Spirituality Rights For Our Brothers And Sisters In The Iron House sign now

The struggle to practice native spirituality goes on each and every day inside the many Iron Houses. Most prison administrators are completely ignorant of native spirituality. They refuse to recognize that native ceremonies, spiritual teachings, and practices are not conducted on a weekly basis, as are Christian religious ceremonies, but instead are "integrated into daily life, rather than reserved for a special day of the week." Prison officials also fail to understand that "sacred pipes, eagle feathers, various herbs and the wearing of long hair are all integral parts of the ceremony necessary for native spiritual expression," in the same ways that church ceremonies involving the sacrament of communion and the wearing of crosses are for members of the Christian faith.

Traditional spiritual practices benefit Native American prisoners to an extent that no other type of prison sponsored program has done before. Native American prisoners who participate in sweats and other native ceremonies benefit through rehabilitative changes, reductions in alcoholism and anti-social behavior, decreased recidivism rate, and improved self-esteem and dignity. In fact, the few enlightened prison wardens who understand and support Native American spiritual practices in prison express exasperation at other officials's so-called security excuses as a basis for disallowing the practices.

Not only do prison officials ignore the benefits of native practices, they also consistently engage in coercive tactics to either discourage Native American prisoners from practicing their native spirituality or to punish them for asserting their constitutional rights to its free exercise. Scores have been written on this subject, which is one reason why it has become a world-wide human rights campaign. Prison officials engage in numerous types of destructive and coercive tactics to keep the native prisoners silent, such as physical brutality, mental torture through the use of control units, transferring inmates from facility to facility, prohibiting possession of certain religious literature, general harassment, and either requiring a minimum number of participants or else requiring 100\% participation. All of this is done simply because NativeAmerican prisoners are trying to assert their right to have their spirituality protected and respected to the same extent as other religions in prison.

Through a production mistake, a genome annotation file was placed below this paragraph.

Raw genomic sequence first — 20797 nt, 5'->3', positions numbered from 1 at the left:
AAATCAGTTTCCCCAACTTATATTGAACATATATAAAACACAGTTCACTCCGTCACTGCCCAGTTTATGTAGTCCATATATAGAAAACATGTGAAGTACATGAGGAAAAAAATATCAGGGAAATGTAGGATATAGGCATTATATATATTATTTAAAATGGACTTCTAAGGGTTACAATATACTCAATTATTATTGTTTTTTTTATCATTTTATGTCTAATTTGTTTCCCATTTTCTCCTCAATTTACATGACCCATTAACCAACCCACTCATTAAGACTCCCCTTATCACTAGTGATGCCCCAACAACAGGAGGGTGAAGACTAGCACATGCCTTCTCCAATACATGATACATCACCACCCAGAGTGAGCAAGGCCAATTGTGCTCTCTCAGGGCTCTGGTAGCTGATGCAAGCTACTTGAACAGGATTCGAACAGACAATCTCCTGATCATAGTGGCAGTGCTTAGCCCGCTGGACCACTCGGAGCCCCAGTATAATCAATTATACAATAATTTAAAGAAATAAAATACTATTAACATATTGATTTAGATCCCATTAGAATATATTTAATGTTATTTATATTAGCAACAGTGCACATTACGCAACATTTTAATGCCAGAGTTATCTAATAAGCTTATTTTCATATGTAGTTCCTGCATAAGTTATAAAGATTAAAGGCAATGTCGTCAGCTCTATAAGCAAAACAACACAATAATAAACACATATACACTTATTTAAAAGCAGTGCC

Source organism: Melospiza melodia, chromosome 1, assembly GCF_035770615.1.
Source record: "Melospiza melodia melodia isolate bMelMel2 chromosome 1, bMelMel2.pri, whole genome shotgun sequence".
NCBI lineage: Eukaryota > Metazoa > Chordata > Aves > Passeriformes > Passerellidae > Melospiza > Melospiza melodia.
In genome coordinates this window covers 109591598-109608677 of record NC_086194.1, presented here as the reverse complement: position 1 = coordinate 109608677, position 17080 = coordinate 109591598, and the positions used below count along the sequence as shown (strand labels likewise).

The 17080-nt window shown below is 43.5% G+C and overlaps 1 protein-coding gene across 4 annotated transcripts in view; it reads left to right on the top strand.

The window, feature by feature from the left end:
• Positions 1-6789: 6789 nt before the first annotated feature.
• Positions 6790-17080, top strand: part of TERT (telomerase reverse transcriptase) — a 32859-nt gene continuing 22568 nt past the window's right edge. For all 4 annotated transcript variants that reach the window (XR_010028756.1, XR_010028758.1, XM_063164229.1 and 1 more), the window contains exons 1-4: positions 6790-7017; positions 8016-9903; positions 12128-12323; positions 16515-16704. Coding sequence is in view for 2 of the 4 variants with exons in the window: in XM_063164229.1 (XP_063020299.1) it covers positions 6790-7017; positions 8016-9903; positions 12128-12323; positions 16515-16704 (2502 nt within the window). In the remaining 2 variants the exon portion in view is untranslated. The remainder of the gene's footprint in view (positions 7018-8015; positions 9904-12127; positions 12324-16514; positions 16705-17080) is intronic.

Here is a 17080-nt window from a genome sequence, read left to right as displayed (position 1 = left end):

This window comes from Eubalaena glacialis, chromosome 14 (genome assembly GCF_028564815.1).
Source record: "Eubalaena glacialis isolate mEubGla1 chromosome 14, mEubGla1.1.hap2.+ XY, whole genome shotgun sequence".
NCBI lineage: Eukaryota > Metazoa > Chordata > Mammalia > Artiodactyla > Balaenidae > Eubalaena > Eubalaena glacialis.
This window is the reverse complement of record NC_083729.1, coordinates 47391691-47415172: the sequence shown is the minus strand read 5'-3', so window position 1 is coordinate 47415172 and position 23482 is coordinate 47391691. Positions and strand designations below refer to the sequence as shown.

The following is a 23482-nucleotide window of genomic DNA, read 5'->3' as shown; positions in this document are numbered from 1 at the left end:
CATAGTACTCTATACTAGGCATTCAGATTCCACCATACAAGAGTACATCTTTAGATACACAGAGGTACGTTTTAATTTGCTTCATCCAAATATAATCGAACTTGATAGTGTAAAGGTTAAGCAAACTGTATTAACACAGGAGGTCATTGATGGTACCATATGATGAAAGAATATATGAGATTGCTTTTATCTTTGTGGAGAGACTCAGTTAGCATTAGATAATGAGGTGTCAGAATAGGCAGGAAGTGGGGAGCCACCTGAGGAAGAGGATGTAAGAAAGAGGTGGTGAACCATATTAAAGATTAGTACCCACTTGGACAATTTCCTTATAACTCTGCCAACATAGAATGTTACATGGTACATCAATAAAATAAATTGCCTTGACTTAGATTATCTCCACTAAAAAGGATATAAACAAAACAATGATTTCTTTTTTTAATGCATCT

The First Amendment of the Constitution provides that "Congress shall make no law respecting an establishment of religion, or prohibiting the free exercise thereof." The First Amendment actually contains two separate clauses: the Establishment Clause, which prohibits state and federal laws that aid or prefer one religion over another; and the Free Exercise Clause, which prohibits laws that burden the practice of religion. When a prisoner sues for violations of his religious freedom rights, it is almost always the Free Exercise Clause which is implicated. Under the Free Exercise Clause, the right to believe in a religion is absolutely protected, but the right to engage in conduct related to the exercise of that religion is not. Oftentimes, however, the fine line between religious belief and religious conduct blurs and the two become inextricably woven, as is the case of Native American spirituality.

The Supreme Court acknowledges that prisoners do not forfeit their constitutional rights simply because they have been convicted of a crime and sentenced to prison. Prisoners clearly retain the protections afforded by the First Amendment, including its directive that no law shall prohibit the free exercise of religion. The constitutional rights of prisoners, however, must be balanced against the very weighty penalogical objectives of the prison system, which include deterrence of crime, rehabilitation of prisoners, and institutional security. This balancing of interests has long been accepted as proper by the Court, because "incarceration brings about the necessary withdrawal or limitation of many privileges and rights, a retraction justified by the considerations underlying our penal system."